Every so often the national dialogue shifts. Right now, we’re talking a lot about domestic violence in America. It’s about time.
October is Domestic Violence Awareness Month, but for people like myself, solving this tragic issue is always top of mind. Like an estimated 1 billion others across the globe, I grew up in a violent home, which means I experienced Childhood Domestic Violence (CDV). As you can imagine, growing up living with domestic violence negatively impacts the developing brain and the formation of the cognitive belief system. Those who experience CDV often grow up feeling guilty, resentful, sad, alone, angry, hopeless, worthless, fearful, self-conscious and unloved. These negative beliefs, according to leading researchers, will prevent them from realizing their full potential in life. That is, unless they conquer these feelings and replace them with more productive ones.
The more we study people who achieve success, the more we realize the traits they share. It took me years to realize that the home I grew up in directly embedded into me some very useful traits. The amazing thing is that anyone—no matter their upbringing—can use the same techniques I used to overcome the self-limiting beliefs that hold them back. I’ve learned that no matter how difficult our individual circumstances, there are a set of principles that will allow us to replace crippling negative thoughts with productive ones.
Here are the detrimental feelings holding many of us back, action steps to eliminate them, and the positive replacement emotions those actions will produce and that we must cultivate.
Negative Feeling: Guilt
Principle: It is natural for those who grew up living with domestic violence to take action when others do not. Many had to act to protect their siblings—or even their parents—or to keep hidden. Consider the times you have stuck up for a co-worker, or righted another injustice you encountered.
Negative Feeling: Resentment
Principle: Those who experience CDV develop a natural intuition. They can easily understand someone’s true intent and then use their natural curiosity to find something to praise or openly admire about the other person. Say, “I so admire how you deal with people. How did you become so skilled at it?” Now, model how they do it and apply it to personal pursuits.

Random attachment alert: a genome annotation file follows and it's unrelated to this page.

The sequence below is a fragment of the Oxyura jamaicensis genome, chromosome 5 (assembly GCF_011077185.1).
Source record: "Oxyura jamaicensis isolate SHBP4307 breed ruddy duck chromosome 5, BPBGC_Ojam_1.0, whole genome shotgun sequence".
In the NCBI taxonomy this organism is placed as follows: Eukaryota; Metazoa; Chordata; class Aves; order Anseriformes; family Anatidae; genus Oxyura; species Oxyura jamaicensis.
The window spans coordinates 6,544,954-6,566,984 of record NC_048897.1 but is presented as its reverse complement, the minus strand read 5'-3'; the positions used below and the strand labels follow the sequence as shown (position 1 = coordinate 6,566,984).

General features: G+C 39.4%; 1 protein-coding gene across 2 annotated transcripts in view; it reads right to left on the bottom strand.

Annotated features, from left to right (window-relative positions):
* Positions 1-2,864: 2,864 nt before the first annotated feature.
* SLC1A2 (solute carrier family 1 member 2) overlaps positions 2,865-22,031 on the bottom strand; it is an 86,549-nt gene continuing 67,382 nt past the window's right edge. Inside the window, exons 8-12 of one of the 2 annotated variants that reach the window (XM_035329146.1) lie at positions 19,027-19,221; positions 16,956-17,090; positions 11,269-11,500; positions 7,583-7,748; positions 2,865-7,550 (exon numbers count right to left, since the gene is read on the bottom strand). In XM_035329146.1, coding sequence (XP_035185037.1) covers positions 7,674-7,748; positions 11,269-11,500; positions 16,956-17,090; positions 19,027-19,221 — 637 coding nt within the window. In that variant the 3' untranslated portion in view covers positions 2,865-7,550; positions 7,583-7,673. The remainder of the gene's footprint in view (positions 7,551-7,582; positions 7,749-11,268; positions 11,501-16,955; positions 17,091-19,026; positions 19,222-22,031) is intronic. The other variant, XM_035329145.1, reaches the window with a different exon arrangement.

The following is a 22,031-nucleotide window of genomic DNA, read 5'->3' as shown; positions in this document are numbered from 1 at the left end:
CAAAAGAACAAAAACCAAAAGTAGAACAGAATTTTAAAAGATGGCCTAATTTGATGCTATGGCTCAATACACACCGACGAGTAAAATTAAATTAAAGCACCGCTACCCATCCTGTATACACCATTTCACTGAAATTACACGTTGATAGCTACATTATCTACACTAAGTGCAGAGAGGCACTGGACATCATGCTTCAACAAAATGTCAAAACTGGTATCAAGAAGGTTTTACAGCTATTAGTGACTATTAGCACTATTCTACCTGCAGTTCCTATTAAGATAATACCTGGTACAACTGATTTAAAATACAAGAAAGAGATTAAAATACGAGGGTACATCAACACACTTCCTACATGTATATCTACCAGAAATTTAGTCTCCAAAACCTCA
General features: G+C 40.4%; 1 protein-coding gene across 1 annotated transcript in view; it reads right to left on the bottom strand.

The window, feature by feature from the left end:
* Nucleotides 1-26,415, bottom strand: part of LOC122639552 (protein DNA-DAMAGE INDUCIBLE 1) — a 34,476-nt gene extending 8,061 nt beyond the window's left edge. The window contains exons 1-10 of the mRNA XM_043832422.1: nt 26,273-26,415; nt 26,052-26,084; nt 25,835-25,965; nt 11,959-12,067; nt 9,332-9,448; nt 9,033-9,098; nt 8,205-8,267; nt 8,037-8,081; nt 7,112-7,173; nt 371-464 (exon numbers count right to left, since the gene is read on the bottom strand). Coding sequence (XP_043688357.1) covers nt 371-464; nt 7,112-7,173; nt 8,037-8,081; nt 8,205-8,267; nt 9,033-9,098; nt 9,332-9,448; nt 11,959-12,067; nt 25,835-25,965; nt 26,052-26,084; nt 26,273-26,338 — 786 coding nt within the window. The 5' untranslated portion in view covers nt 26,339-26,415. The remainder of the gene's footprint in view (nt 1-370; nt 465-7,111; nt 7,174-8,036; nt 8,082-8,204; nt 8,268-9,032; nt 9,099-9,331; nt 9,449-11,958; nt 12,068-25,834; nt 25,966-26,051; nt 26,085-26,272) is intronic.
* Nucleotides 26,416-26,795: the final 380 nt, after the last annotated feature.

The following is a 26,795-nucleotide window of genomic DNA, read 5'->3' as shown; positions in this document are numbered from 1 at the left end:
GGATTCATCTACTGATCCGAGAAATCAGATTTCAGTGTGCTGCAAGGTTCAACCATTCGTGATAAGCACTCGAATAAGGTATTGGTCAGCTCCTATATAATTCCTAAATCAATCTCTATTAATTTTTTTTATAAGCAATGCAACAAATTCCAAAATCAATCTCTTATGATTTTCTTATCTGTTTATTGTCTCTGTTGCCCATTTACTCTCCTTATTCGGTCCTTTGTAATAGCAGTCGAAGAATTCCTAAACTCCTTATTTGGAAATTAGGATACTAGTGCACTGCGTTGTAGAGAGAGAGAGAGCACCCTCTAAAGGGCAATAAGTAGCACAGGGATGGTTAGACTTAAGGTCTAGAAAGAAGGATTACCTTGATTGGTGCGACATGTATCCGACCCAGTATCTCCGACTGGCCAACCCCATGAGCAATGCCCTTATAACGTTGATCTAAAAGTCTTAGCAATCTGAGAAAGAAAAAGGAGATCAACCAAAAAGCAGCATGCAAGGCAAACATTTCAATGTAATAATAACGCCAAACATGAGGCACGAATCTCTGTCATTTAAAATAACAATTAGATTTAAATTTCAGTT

Negative Feeling: Sadness
Principle: Because their toxic adolescence is now gone, those who experience CDV s often find ways to count blessings. The ability to sleep through the night and improved senses of control, security and comfort are all things that motivate immediate gratitude. There is an urge to take away suffering and pain from others because they know what suffering feels like—and this leads them to serve others.
Negative Feeling: Loneliness
Principle: As you unlearn negative emotions and shed past self-doubt, it’s critically important to become comfortable being yourself. Understand your true nature—especially in a scientific way by taking assessments like the Meyers-Briggs Type Indicator—and reveal personal best practices in life and work. Know your strengths and play to them to create confidence.
Negative Feeling: Anger
Principle: A lot of people bury their anger and frustration deep inside, especially those who have experienced CDV. Rather than bury them, they can use the energy that that they produce. It’s vital to harness strong feelings and channel them in a positive direction, especially toward an ultimate goal.
Negative Feeling: Hopelessness
Principle: When they were young, people who grew up with domestic violence had a purpose—to get out of that house—and they achieved it. What is your purpose today? It does not have to be a purpose that stays with you for eternity. But it is essential to have a purpose for right now.
Negative Feeling: Worthlessness
Principle: Those who experienced CDV grew up setting goals they rarely achieved, like I am going to do something today so Mom and Dad don’t fight tonight. Instead of continuing to think in terms of goals, think in terms of outcomes. Goals are a hope, outcomes happen. Decide on the outcomes that are most important.
Negative Feeling: Fear
Principle: Visualize realizing the outcomes you want. Before acting, prepare your body, sticking out your chest, head up high, so you feel bigger in the eyes of whatever fear you’re opposite. For anyone who experienced CDV, this prepared them to act then in the face of violence—and it can prepare you now, against obstacles to your success.
Negative Feeling: Self-consciousness
Principle: The only way to unlearn the lies is by cultivating the truths each day. Review them in the morning and the evening, checking in with yourself to make certain your actions reflect the new truths of your life.
Result: Feeling physically attractive
Negative Feeling: Being unloved
Principle: Share these laws with others. Once the lies are unlearned and the truths seen as possible, there is more comfort with the idea of sharing experiences—opening up to others and relating to their experiences is the definition of human connection.
Result: Feeling loved
Brian F. Martin is the author of INVINCIBLE: The 10 Lies You Learn Growing Up with Domestic Violence, and the Truths to Set You Free. Brian and his work have been featured in The New York Times, USA Today, The Wall Street Journal and Forbes. To learn more about Brian and his foundation, Children of Domestic Violence, visit www.cdv.org.